To express TbAMPKβ with a C-terminal fusion to GFP in live parasites the TbAMPKβopen reading frame was cloned into pLew111(2T7)GFPβ (the generous gift of Drs. Shawn Motyka and Paul Englund, Johns Hopkins School of Medicine). PF 29-13 strain trypanosomes were transformed with linearized DNA and selected as described above. Recombinant TbAMPK GFP expression was induced for 4 days by addition of tet (1 µg/ml) and GFP expression monitored by microscopy.
We have identified candidate single copy homologous genes for the β and γ subunits components of the heterotrimeric enzyme AMPK in the T. brucei genome database. The putative T. brucei AMPKβ subunit (TbAMPK systematic name Tb927.8.2450) is similar to the rat AMPKβ1 protein (E value = 2.8 × 10−10), sharing 33% amino acid identity. TbAMPKβ is predicted to be a 34.4 kDa protein that contains a 5’ AMP-activated protein kinase β-subunit complex interacting region (α/γ interaction domain, residues 195–303) found in the β subunit of mammalian AMPK and yeast homologs of AMPK (Thornton, et al., 1998) (Fig. 1A). In other systems, this domain allows interaction with the kinase (α) subunit and is characteristic of β subunits. TbAMPKβ also shares with the rat AMPKβ1 protein a conserved putative N-myristolyation signal (Fig. 1A) and two (of four) conserved Ser (at residue 119 and 126) (Carling, 2004).
The putative T. brucei AMPKγ subunit (TbAMPKγ, systematic name Tb10.70.3670) is predicted to be a 55.2 kDa protein that is most similar to human AMPKγ 3 (E value = 1.1 × 10−11, 27% identical at the amino acid level). The trypanosome protein is predicted to have 4 cystathionine-β-synthase (CBS) domains (residues 80–134, 187–244, 361–414, 430–484), which have been found in other γ subunits (but are not limited to AMPKγ subunits) (Fig. 1A). The CBS domains have been implicated to function in AMP binding (Cheung, et al., 2000, Daniel and Carling, 2002).
To initiate analysis of the function of TbAMPK subunits, we silenced the putative subunits using the pZJM RNAi vector. The impact of RNAi of either subunit on cell viability was minimal, causing ~2-fold increase in doubling time (not shown). Induction of RNAi for 40 hours led to a dramatic decrease in TbAMPKβ and TbAMPKγ transcript abundance (Fig. 1B) (Wang, et al., 2000). Due to low transcript abundance, the northern blots of TbAMPKβ were particularly difficult to assess. Since RNAi ultimately leads to protein depletion, we used western blotting to confirm the TbAMPKβ knock down using polyclonal antibodies to recombinant TbAMPKβ protein after RNAi (Fig. 1C). The ~ 34 kDa polypeptide was detectable by western blot from 1 × 106 parental 29–13 cell equivalents, while silencing TbAMPKβ led to a ~5-fold reduction in detectable protein with 5 × 106 cell equivalents (Fig. 1C, lanes 3 and 4).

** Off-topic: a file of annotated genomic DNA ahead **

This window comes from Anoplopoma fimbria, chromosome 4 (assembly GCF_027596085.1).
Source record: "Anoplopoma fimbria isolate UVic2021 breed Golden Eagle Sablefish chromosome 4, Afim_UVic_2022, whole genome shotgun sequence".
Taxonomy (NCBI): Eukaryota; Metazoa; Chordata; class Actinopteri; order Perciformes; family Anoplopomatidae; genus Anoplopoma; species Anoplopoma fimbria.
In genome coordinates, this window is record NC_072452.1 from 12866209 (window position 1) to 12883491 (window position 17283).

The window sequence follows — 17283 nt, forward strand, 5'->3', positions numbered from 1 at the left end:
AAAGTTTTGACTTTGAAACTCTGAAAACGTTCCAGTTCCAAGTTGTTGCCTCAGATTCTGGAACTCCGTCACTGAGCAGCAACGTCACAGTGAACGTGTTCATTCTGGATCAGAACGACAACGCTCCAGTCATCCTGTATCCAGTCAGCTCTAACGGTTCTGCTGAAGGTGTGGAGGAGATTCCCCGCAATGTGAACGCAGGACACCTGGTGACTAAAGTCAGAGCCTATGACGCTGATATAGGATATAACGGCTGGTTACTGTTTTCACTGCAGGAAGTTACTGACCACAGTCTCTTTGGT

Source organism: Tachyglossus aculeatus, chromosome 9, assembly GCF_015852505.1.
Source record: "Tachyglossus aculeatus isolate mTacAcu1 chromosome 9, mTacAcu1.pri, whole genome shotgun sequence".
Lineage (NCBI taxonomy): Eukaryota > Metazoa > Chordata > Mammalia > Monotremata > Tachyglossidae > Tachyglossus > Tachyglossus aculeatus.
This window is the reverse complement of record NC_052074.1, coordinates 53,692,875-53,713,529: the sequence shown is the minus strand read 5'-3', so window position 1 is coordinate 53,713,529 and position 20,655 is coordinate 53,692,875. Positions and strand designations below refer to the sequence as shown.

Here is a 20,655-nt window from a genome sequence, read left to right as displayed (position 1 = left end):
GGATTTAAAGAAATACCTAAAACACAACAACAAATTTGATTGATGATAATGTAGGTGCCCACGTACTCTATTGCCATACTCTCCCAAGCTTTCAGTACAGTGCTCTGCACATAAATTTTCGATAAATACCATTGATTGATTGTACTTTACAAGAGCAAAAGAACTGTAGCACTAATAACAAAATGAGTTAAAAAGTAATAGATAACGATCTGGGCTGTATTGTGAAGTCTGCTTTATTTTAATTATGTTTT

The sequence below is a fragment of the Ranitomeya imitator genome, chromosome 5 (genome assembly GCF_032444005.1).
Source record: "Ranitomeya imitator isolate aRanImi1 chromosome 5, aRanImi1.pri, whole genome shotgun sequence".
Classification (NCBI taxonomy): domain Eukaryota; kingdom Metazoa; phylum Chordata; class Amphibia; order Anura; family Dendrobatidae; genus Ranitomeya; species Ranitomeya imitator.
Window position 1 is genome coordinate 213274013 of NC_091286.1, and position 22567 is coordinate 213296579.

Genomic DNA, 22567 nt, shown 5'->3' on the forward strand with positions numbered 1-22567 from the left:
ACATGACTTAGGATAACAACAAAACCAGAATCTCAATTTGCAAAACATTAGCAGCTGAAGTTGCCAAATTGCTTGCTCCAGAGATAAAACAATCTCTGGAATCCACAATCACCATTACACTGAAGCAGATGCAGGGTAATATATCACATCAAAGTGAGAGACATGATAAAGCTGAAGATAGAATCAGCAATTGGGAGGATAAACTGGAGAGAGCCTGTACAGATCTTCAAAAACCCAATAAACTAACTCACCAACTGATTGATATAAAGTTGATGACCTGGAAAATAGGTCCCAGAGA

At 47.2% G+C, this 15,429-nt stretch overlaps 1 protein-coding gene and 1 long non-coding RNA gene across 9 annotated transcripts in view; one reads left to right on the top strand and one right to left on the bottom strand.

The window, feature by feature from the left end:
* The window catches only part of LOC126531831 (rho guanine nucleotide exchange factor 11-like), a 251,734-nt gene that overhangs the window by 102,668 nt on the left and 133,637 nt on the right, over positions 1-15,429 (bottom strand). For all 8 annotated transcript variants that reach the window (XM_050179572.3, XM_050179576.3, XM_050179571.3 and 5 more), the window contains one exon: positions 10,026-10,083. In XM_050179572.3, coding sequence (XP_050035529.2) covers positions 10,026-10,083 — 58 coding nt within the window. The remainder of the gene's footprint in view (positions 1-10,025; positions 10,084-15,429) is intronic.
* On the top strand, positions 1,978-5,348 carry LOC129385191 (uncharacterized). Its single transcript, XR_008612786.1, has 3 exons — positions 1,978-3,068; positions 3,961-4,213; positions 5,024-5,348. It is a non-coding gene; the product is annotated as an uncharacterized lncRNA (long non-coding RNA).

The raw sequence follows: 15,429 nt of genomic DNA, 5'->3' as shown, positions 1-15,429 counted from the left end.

Bioinformatics-based approaches suggested there were 14 active members of the CAMK group of kinases in the T. brucei genome, which include the AMPKα subunit (Parsons, et al., 2005). Of these potential α subunits, a candidate T. brucei gene that clustered closely with yeast SNF1 and human AMPKα 1, Tb10.70.1760. RNAi of Tb10.70.1760 failed to yield a discernable Con A binding phenotype (see below), suggesting that we had either identified and tested the incorrect homolog, or that functional redundancy was obscuring the resolution of the α subunit. For these reasons, we have focused on the single-copy subunits for the remainder of this manuscript.
Previously, we found through an RNAi-based genomic library screen that glycolysis modulated surface glycoprotein expression in PF parasites (Morris, et al., 2002). Therefore, we reasoned that knockdown of proteins that play a role in the connection of glycolysis to surface molecule expression may yield cells with similar dis-regulation of surface molecule expression.
To determine if TbAMPK subunit silencing leads to this phenotype, we first stained TbAMPKβ and TbAMPKγ-deficient cells with the lectin Con A, which predominantly binds to glycosylated EP-procyclins but not to GPEET on PF trypanosomes (Pearson, et al., 2000) (Fig. 2). We have used this approach to previously characterize the impact of silencing glycolytic enzymes on surface molecule expression (Morris, et al., 2002). The impact of silencing TbAMPKβ and TbAMPKγ on Con A binding was assessed in cells grown in standard SDM-79 medium or in reduced glucose (~ 0.5 mM) medium for 7 days. While growth in reduced glucose medium did not alter parental PF 29-13 cell Con A-FITC binding (Fig. 2A, light gray line compared to dark grey line, and (Morris, et al., 2002)), culturing of TbAMPKβ or TbAMPKγ-deficient cells in normal medium caused a subtle reduction in Con A binding while growth in low glucose medium for 7 days caused a dramatic reduction in Con A binding (Fig. 2B and 2C, black line compared to grey line).
To further characterize the nature of the surface molecule change, we used antibodies to the major surface glycoproteins to assess expression by flow cytometry. We found that cells deficient in either TbAMPKβ or TbAMPKγ have a similar glucose-dependent RNAi phenotype that is not observed in the parental cell line. Parental 29-13 PF trypanosomes predominantly expressed EP-procyclin (Fig. 3A, left panel) with little detectable GPEET-procyclin (Fig. 3A, right panel). These findings are in agreement with the procyclin repertoire that has been described from PF 29-13 parasites (Acosta-Serrano, et al., 1999, Morris, et al., 2002).
Like parental PF 29-13 cells, TbAMPKβ-deficient parasites expressed EP-procyclin (Fig. 3B, left panel) and expressed very little GPEET-procyclin (Fig. 3B, right panel). However, if parasites deficient in TbAMPKβ were grown under reduced glucose (~ 0.5 mM) conditions, a greater proportion expressed GPEET-procyclin (Fig. 3B, right panel, +tet, −glc). These cells continued to express EP-procyclin (Fig. 3B, left panel).